Linh Truong
Institute for Advanced Study
School of Mathematics
1 Einstein Drive
Princeton, NJ 08540
USA


photo by: Dan Komoda / IAS

I am a member at the IAS. Previously, I was a Ritt Assistant Professor in the Department of Mathematics at
Columbia University, and an
NSF Postdoctoral Fellow at Columbia University and at
MIT.
In 2016 I completed my Ph.D. from
Princeton University, advised by Peter Ozsváth and Zoltán Szabó.
My research is partially supported by an NSF Postdoctoral Research Fellowship (grant DMS1606451).
I study lowdimensional topology, knot theory and contact and symplectic geometry.
email: ltruong@math.ias.edu
office: Fuld Hall 422, 1 Einstein Drive, Princeton, NJ 08540
recent and upcoming talks
▪ PCMI Research Program, July 1, 2019. slides
▪ Women in Symplectic and Contact Geometry and Topology, July 25, 2019.
video
▪
Geometry and Topology seminar, CIRGET, September 13, 2019.
▪ Floer Homology in Dimensions 3 and 4, AMS Sectional, September 1415, 2019.
▪ Geometry seminar, University of Virginia, October 1, 2019.
▪ RTG seminar on Geometry, Topology, and Dynamics, University of Michigan, October 9, 2019.
▪ Colloquium, University of Michigan, October 10, 2019.
▪ Topology seminar, Princeton University, October 17, 2019.
▪ Noetherian Ring, Princeton University, November 8, 2019.
▪ Topology seminar, Rice University, November 25, 2019.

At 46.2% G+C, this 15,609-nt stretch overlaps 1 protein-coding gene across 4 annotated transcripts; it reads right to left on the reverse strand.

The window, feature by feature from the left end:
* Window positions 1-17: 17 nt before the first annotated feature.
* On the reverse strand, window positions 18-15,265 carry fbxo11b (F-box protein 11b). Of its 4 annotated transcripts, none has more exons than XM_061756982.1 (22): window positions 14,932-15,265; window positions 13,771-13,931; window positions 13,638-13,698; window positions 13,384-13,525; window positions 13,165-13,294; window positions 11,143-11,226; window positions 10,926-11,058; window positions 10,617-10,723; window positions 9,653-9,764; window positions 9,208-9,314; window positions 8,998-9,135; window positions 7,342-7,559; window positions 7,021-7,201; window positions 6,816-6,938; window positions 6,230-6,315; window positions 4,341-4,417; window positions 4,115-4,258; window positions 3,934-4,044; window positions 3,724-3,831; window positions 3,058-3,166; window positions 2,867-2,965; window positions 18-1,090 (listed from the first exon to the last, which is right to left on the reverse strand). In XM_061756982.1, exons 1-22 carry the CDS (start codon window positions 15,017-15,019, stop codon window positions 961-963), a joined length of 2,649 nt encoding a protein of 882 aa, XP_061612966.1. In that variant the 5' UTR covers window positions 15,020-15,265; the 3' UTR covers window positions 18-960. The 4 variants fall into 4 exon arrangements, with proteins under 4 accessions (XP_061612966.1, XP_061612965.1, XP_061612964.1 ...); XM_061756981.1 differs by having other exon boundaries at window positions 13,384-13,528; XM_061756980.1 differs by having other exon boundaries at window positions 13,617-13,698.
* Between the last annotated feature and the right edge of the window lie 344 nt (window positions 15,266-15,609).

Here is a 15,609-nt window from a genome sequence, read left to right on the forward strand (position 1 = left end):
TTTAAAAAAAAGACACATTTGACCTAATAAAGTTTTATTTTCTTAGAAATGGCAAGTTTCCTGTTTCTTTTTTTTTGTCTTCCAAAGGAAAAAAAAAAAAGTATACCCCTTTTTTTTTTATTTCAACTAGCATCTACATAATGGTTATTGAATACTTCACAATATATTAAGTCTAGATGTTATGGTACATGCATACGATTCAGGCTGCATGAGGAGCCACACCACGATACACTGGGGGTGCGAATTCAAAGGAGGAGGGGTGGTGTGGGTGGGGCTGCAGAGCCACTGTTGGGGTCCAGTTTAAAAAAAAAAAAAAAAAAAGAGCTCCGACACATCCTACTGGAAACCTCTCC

▪ Geometry and Topology workshop, UCLA, January 24, 2020.
▪ BiCollege Mathematics Colloquium, Bryn Mawr and Haverford Colleges, Spring 2020.
I'm interested in lowdimensional topology, knot theory and contact and symplectic geometry.
My work focuses on topological applications of Heegaard Floer homology and Khovanov homology.
papers
▪ Annular link invariants from the SarkarSeedSzabó spectral sequence.
with Melissa Zhang.
[arXiv]. Preprint.
▪ A slicing obstruction from the 10/8+4 theorem.
[pdf]. Submitted.
▪ A refinement of the OzsváthSzabó large integer surgery formula and knot concordance
[arXiv]. Submitted.
▪ More concordance homomorphisms from knot Floer homology
with Irving Dai, Jennifer Hom, and Matthew Stoffregen.
[arXiv]. Submitted.
▪ An infinite rank summand of the homology cobordism group
with Irving Dai, Jennifer Hom, and Matthew Stoffregen.
[arXiv]. Submitted.
▪ Truncated Heegaard Floer homology and knot concordance invariants
Algebraic & Geometric Topology, 194 (2019), 18811901.
[arXiv] [published]
▪ Extremal Measures and Clockwise Overlays
with Hari Bercovici and Wingsuet Li.
Discrete Mathematics, Vol. 315316, (2014), 5364.
[published]
articles in preparation
▪ Upsilon invariant, fibered knots, and rightveering open books
with Dongtai He and Diana Hubbard.
In preparation.
▪ A family of almost quasipositive links
with Elaina Aceves, Keiko Kawamuro, and Gage Martin.
In preparation.
past courses
Columbia University
Calculus III
(Spring 2019)
Calculus I
(Fall 2018, Fall 2017)
Intro to Higher Mathematics (Fall 2018)
Princeton University
Multivariable Calculus (Fall 2014)
other teaching/mentorship
▪ At the Perspectives on Dehn surgery workshop at ICERM at Brown University in July 2019, I served as the teaching assistant for Yi Ni's course on Heegaard Floer homology and Dehn surgery.
▪ At the PCMI Graduate Summer School in July 2019, I served as a teaching assistant for Jen Hom's course on Heegaard Floer homology.
▪ In spring 2019, I supervised an undergraduate independent reading course on the topics of knot Floer homology, Khovanov homology and applications to knot concordance and contact geometry.